So while there are significant distressed property opportunities, they come with qualifications. Hugo Van der Goes, head of Internos’s Netherlands office, says: “If you look at Amsterdam’s best locations [South Axis, inner city and the area around the Ajax arena in the south-east suburb], take-up is quite stable and the vacancy rate is 5-6%. There is lots of distress in tertiary cities, but private equity firms have difficulty assessing risk in a city 150km from Amsterdam.”

The real estate market’s recovery is expected to be slow and some office locations may never recover. But the logistics and residential sectors are “a logical path for investors to pursue”, says Jansen, thanks to undersupply and low vacancy levels.

Investor demand is rising across asset classes too, but lack of product could hold back investment volumes, particularly in the retail and prime office sectors.

German open-ended funds have not set off an avalanche of Dutch deals because they are focusing on selling in better-priced parts of Europe, while domestic Dutch insurance companies and pension funds are holding on to their retail and residential “crown jewels” says Pritchard, though they continue to sell off non-core office assets, which they are overweight in.

Sources of deals are institutions cashing in on increased liquidity, such as oil and gas company Shell, which is said to be considering a sale-and-leaseback of its Dutch property portfolio. Rabobank, meanwhile, has announced plans to sell its real estate investment arm.

Lone Star picked up 32 assets with high vacancy rates from the CBRE Dutch Office Fund, one of a number of former ING funds that CBRE has been restructuring.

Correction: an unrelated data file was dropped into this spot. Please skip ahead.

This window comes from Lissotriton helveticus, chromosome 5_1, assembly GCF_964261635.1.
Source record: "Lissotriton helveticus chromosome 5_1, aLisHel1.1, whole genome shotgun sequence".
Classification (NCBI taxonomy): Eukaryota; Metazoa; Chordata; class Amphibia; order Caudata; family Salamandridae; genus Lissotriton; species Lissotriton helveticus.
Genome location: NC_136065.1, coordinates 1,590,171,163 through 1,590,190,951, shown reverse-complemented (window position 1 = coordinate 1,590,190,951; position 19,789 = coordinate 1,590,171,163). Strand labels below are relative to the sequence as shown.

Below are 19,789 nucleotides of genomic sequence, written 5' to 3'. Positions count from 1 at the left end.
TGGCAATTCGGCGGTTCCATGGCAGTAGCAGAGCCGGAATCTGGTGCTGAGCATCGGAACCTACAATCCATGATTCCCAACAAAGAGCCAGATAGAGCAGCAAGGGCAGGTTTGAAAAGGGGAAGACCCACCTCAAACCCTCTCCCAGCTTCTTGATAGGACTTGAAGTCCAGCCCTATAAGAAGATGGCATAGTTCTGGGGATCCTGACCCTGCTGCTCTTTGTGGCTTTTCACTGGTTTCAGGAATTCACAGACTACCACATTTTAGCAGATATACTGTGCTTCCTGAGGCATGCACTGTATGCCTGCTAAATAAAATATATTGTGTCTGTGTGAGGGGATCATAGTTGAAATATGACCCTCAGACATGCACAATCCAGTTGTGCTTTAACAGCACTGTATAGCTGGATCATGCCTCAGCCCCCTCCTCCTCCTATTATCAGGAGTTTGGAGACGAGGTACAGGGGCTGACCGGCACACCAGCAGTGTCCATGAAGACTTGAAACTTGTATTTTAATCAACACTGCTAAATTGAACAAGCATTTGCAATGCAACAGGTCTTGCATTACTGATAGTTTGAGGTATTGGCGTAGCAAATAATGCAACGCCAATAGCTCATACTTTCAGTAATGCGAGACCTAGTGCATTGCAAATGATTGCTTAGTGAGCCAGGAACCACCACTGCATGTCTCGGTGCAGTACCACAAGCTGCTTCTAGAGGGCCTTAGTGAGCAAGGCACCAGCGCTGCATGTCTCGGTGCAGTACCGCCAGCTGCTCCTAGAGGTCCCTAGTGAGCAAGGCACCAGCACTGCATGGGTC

The part-privatisation of Dutch housing association stock (see panel, p24) is a new investment opportunity which “a huge amount of international capital is looking to get into”, says Savills’ Pritchard.

“If housing associations start selling in a big way, there will business there for the next five to 10 years.”

 

Housing reform has positive associations for international investors

Foreign investors have a spotlight trained on the Dutch residential market and financing is readily available at margins that have halved over the course of 2014, to around 200 basis points.

House prices are stabilising or rising again slightly, albeit from a low level, following movement in the investment market since last year. The sector’s fundamentals are good; there is relatively little risk because a housing shortage, particularly in cities, means vacancy rates are practically zero.

Recent deregulation of the housing market means housing associations will have to sell their non-core assets and investors are lining up to capture the opportunities. Patrizia’s €577m purchase of 5,500 homes from housing association Vestia, agreed in July, is the first major example. The buyer still has to jump through some hoops before the deal’s expected end-
of-year completion, in terms of dealing with several stakeholders, including the Dutch regulators.

Peter Helfrich
Peter Helfrich

Peter Helfrich, head of Patrizia’s Dutch business, says: “If this goes smoothly expect a lot more sales over the next few years.”

Patrizia received substantial interest from lenders and has agreed finance with a German bank that plans to syndicate the debt to one or two other international lenders.

Bayern LB is in the market, while at least 20 German banks are estimated to have set aside capital for Dutch residential deals, including Deutsche Pfandbriefbank. They are being cautious, with a preference for residential portfolios spread over the Randstad area.